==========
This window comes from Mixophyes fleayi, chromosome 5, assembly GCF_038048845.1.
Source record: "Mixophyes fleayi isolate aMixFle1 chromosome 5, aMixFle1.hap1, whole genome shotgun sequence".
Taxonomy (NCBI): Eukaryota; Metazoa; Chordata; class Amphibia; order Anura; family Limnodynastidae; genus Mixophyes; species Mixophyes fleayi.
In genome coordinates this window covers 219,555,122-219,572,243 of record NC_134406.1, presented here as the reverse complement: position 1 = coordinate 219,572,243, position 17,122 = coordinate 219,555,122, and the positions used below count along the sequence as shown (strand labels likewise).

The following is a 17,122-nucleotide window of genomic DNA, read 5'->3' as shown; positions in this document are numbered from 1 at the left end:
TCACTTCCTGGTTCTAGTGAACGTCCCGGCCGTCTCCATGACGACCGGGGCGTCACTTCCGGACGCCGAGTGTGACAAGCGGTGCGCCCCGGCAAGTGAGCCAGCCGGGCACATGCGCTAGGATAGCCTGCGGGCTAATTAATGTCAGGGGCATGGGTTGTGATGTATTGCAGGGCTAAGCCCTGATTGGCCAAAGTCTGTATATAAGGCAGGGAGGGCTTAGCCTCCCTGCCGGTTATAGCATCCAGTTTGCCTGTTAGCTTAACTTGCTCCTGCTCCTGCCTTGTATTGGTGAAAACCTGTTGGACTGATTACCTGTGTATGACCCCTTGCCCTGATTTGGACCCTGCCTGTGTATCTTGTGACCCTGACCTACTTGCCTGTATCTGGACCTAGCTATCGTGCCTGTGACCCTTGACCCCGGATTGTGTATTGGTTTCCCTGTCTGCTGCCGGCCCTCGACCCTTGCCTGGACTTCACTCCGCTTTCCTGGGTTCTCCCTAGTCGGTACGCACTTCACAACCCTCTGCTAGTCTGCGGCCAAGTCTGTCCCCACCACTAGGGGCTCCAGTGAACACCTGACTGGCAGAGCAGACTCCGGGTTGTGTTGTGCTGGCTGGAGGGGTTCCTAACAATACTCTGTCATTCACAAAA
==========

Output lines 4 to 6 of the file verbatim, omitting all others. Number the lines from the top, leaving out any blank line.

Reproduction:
In genome coordinates this window covers 219,555,122-219,572,243 of record NC_134406.1, presented here as the reverse complement: position 1 = coordinate 219,572,243, position 17,122 = coordinate 219,555,122, and the positions used below count along the sequence as shown (strand labels likewise).

The following is a 17,122-nucleotide window of genomic DNA, read 5'->3' as shown; positions in this document are numbered from 1 at the left end:
TCACTTCCTGGTTCTAGTGAACGTCCCGGCCGTCTCCATGACGACCGGGGCGTCACTTCCGGACGCCGAGTGTGACAAGCGGTGCGCCCCGGCAAGTGAGCCAGCCGGGCACATGCGCTAGGATAGCCTGCGGGCTAATTAATGTCAGGGGCATGGGTTGTGATGTATTGCAGGGCTAAGCCCTGATTGGCCAAAGTCTGTATATAAGGCAGGGAGGGCTTAGCCTCCCTGCCGGTTATAGCATCCAGTTTGCCTGTTAGCTTAACTTGCTCCTGCTCCTGCCTTGTATTGGTGAAAACCTGTTGGACTGATTACCTGTGTATGACCCCTTGCCCTGATTTGGACCCTGCCTGTGTATCTTGTGACCCTGACCTACTTGCCTGTATCTGGACCTAGCTATCGTGCCTGTGACCCTTGACCCCGGATTGTGTATTGGTTTCCCTGTCTGCTGCCGGCCCTCGACCCTTGCCTGGACTTCACTCCGCTTTCCTGGGTTCTCCCTAGTCGGTACGCACTTCACAACCCTCTGCTAGTCTGCGGCCAAGTCTGTCCCCACCACTAGGGGCTCCAGTGAACACCTGACTGGCAGAGCAGACTCCGGGTTGTGTTGTGCTGGCTGGAGGGGTTCCTAACAATACTCTGTCATTCACAAAA